My primary anchor is a big hunk of steel on an all-chain rode, handled by a windlass. Secure in all bottoms, idiot proof, easy to handle, and thus perfect for everyday use. But when the need arises to set a second anchor-either to restrict swing or to increase holding in horrible mud-the last thing I want is a heavy steel anchor connected to chain that I have to drag across deck.
I have an aluminum anchor, but the chain leader weighs twice the weight of the anchor. Carrying the anchor and chain means using both hands and hoping the boat doesn’t rock. Recovery is manual and means hauling chain and piling it on the deck while trying hard not to step on it or scratch the deck.
Chain can’t be easily secured to a cleat, and chain loves to grind against the topside of the boat. I sought something other than a bulky nylon-only rode that might work. Dyneema, renowned for its strength and chafe resistance, seemed the obvious choice.
Conventional wisdom is that at least one boat length of chain should accompany any anchor for chafe resistance and to keep the rode angle low during initial setting. However, when a secondary anchor is set in a V-tandem, the rode doesn’t see much chafe since yawing is nearly eliminated (see Tandem Anchoring, PS August 2016). The same goes for kedging. I only deploy the Fortress in a V-tandem when the bottom is very soft mud and thus there are few cutting hazards. (In sand, my conservatively-sized primary anchor is more than enough.)
Any rocks or shells imbedded in mud are pushed aside by the rode. As for chain helping with setting, Fortress cautions against excessive weight near the shank in soft mud because this actually drags the shank down before the flukes engage, impairing initial setting ability. Finally, in soft mud, the Fortress sets very deeply and will drag at least 15 feet of rode underground with it; weight doesn’t help there.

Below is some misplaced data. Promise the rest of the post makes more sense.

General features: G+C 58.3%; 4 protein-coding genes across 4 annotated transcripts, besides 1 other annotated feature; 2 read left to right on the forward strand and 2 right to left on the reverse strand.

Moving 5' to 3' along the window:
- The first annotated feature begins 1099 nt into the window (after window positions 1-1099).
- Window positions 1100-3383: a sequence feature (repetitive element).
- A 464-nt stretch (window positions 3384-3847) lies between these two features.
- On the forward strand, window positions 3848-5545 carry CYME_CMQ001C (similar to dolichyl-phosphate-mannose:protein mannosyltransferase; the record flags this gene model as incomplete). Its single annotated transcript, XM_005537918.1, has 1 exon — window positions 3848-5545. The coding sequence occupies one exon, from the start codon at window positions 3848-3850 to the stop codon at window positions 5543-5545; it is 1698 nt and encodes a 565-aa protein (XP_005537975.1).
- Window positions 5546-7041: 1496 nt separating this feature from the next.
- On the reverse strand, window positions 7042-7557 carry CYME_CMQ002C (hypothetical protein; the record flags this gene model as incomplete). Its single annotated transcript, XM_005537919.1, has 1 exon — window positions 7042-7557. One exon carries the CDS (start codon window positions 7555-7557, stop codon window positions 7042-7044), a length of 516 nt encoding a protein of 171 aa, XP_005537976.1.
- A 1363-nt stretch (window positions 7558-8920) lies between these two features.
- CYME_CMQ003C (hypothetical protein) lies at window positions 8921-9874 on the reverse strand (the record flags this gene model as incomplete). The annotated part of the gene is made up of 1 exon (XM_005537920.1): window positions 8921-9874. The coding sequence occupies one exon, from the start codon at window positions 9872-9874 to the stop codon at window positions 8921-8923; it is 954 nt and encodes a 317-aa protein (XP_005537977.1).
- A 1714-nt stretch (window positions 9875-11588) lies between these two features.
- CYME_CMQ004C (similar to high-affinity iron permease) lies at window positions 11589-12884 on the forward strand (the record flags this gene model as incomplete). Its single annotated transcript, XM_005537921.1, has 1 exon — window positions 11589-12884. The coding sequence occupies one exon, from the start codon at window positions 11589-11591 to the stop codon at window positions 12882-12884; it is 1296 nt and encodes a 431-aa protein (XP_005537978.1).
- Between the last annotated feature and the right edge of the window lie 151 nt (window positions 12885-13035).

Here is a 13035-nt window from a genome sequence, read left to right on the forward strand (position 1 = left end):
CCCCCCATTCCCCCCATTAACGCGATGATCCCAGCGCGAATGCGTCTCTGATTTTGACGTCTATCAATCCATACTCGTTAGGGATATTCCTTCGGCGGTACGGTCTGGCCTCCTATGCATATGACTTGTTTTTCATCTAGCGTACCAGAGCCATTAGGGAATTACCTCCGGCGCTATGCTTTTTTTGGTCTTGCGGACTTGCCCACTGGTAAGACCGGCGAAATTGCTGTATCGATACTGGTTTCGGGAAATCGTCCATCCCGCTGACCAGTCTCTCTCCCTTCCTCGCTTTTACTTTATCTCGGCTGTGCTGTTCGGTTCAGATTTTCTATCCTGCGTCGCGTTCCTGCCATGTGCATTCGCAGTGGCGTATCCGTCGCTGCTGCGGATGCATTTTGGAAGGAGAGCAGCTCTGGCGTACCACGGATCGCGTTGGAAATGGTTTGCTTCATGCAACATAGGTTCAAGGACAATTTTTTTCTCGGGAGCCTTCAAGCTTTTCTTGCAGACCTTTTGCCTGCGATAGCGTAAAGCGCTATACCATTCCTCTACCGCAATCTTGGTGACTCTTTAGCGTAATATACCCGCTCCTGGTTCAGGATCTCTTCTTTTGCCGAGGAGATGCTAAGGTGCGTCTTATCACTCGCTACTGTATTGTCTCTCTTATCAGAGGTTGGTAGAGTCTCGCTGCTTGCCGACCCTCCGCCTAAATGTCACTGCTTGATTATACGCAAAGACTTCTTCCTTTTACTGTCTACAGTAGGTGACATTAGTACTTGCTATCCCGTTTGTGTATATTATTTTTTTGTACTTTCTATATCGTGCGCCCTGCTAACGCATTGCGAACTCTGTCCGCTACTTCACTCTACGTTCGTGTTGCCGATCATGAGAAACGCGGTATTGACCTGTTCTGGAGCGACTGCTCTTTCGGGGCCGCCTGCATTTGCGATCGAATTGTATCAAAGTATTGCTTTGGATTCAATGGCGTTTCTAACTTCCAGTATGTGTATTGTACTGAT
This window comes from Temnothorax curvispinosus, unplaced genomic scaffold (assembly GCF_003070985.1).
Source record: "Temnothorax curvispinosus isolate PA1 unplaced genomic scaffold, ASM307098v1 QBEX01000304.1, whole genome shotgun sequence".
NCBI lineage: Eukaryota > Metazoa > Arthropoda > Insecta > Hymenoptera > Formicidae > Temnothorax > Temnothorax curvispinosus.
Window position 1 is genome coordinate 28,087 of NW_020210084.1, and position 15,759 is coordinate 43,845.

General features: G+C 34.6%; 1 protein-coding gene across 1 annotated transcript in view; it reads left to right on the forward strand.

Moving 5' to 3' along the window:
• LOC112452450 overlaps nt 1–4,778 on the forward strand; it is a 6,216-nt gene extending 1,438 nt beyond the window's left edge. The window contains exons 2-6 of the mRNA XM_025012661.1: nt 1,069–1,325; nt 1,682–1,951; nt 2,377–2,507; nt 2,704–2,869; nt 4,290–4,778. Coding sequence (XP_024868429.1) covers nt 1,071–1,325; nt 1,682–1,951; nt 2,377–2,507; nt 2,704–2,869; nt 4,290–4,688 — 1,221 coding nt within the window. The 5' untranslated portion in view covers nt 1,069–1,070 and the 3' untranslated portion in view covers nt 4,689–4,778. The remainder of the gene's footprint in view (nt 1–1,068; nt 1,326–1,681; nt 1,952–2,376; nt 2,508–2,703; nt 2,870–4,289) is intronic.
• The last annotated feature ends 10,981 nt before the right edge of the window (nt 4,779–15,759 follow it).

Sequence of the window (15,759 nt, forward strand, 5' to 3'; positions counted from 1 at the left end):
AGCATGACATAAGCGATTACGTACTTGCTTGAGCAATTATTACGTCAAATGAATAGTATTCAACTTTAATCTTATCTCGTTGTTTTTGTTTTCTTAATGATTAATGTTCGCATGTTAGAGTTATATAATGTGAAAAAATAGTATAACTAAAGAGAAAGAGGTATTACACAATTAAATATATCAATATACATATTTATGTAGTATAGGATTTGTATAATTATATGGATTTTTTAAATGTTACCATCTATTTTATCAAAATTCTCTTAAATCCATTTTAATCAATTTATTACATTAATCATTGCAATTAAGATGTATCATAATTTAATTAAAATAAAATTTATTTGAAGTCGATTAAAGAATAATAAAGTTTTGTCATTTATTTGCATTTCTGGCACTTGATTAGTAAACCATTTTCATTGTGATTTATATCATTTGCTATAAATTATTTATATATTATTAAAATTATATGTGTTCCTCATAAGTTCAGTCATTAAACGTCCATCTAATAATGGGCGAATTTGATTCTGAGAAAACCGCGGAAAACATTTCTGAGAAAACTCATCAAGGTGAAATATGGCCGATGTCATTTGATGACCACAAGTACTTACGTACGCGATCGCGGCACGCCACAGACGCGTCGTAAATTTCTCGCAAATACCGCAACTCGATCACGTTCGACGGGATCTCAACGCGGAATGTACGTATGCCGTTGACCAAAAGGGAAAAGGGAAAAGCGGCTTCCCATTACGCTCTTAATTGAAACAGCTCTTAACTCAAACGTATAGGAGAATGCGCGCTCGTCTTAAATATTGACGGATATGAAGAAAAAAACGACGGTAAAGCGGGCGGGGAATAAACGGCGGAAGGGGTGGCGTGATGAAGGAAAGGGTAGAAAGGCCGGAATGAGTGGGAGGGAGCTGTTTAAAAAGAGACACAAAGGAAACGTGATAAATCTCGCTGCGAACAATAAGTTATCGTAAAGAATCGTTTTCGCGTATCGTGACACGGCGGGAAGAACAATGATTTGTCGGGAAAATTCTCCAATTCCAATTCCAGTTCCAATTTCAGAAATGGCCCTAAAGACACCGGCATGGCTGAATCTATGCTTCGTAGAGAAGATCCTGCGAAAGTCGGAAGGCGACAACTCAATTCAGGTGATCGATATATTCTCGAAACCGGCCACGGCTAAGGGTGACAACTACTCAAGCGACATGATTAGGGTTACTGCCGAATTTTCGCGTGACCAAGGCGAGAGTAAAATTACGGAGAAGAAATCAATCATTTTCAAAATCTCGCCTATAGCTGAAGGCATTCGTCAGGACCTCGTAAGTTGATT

Chain can restrict the ability of an anchor to bury deeply. Testing by Practical Sailor (see Anchor Rode Report, Practical Sailor, February 2014) and others confirm that a thin rode can increase both the setting depth and holding capacity. The more deeply an anchor sets, the more secure it is in wind shifts, and an anchor that sets more deeply can be slightly smaller. This is helpful, since most sailboats don’t have enough power in reverse to set a large anchor well.
What We Tested
Steel cable is well proven, but its awkward to handle. As for chafe resistance, I’ve used just polyester double braid with no leader many times, and many Chesapeake Bay sailors use rope rode with only short chain leader. So I swapped my 30-foot chain leader for 20 feet of -inch Dyneema single braid.
It is 20 percent stronger than the chain it replaced, stronger than the rope, and 10-40 times more chafe resistant (depending on the abrading surface) than the -inch nylon rode its attached to.
Naked Dyneema alone may have worked fine, but after just a few deployments it was obvious that Dyneema is difficult to cleat during break-out, very hard to grasp, and a hazard to fingers. To fix this, I covered the Dyneema leader, splices, shackle connections and all, with 1-inch tubular climbing webbing, which has demonstrated excellent resistance to chafe when used as free-floating chafe gear (UV, Chafe Protection, Practical Sailor, March 2015).
Whenever the webbing comes across a rough or sharp surface, it rotates and slides with that surface and is nearly impossible to cut, because it is not under tension and does not hold still. No shackle is required to join the Dyneema leader and nylon rode since the spliced eyes can be interlocked. The result is a hybrid Dyneema/nylon rode that is light, thin, abrasion-proof, easy to handle, and cheap.
I’ve been using this rode for two seasons and love it for secondary anchors. Lugging the secondary out-and we’ve been using it far more often than conditions required in the name of testing-is less of a struggle and performance is improved. The webbing cover barely has a mark on it and the Dyneema remains pristine (the cover slides up for inspection). While chain and nylon remain the standbys, this is one more application where Dyneema has made our cruising better.
Longtime contributor Drew Frye is a technical editor at Practical Sailor. You can find his blog at www.saildelmarva.blogspot.com.